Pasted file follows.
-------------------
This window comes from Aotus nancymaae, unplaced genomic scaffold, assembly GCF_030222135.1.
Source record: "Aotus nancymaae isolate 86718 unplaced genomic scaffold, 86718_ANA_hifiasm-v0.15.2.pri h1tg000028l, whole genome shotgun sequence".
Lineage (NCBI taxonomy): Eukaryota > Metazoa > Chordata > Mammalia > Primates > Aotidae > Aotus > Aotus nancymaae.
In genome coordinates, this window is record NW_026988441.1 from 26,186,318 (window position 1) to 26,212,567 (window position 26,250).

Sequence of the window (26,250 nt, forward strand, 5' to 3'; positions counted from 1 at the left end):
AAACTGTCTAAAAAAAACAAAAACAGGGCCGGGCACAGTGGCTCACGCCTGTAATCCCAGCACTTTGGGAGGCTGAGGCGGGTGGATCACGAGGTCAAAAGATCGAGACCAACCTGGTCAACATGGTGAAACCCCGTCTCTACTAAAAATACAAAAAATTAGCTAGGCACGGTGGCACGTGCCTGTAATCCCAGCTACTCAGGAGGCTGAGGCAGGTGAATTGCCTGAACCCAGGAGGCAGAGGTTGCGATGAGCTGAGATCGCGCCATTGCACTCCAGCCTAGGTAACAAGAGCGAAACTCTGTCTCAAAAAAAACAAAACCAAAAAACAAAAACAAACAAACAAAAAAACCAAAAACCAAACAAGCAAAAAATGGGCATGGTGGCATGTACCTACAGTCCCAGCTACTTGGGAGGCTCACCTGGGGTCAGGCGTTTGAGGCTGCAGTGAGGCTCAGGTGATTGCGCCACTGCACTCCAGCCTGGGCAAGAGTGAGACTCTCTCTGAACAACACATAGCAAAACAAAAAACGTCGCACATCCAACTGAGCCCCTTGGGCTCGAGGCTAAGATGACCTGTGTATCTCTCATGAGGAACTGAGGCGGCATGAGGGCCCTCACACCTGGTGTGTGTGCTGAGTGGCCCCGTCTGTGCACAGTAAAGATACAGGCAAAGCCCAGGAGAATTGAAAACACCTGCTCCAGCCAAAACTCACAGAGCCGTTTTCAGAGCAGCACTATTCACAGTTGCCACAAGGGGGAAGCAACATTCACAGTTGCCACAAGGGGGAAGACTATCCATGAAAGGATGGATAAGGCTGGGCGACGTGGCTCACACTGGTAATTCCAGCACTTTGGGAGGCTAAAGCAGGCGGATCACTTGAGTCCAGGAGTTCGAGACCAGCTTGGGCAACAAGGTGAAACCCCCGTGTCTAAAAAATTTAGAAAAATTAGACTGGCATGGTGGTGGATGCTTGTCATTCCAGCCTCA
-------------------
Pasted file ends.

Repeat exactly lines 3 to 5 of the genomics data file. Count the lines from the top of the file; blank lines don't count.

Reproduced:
Lineage (NCBI taxonomy): Eukaryota > Metazoa > Chordata > Mammalia > Primates > Aotidae > Aotus > Aotus nancymaae.
In genome coordinates, this window is record NW_026988441.1 from 26,186,318 (window position 1) to 26,212,567 (window position 26,250).

Sequence of the window (26,250 nt, forward strand, 5' to 3'; positions counted from 1 at the left end):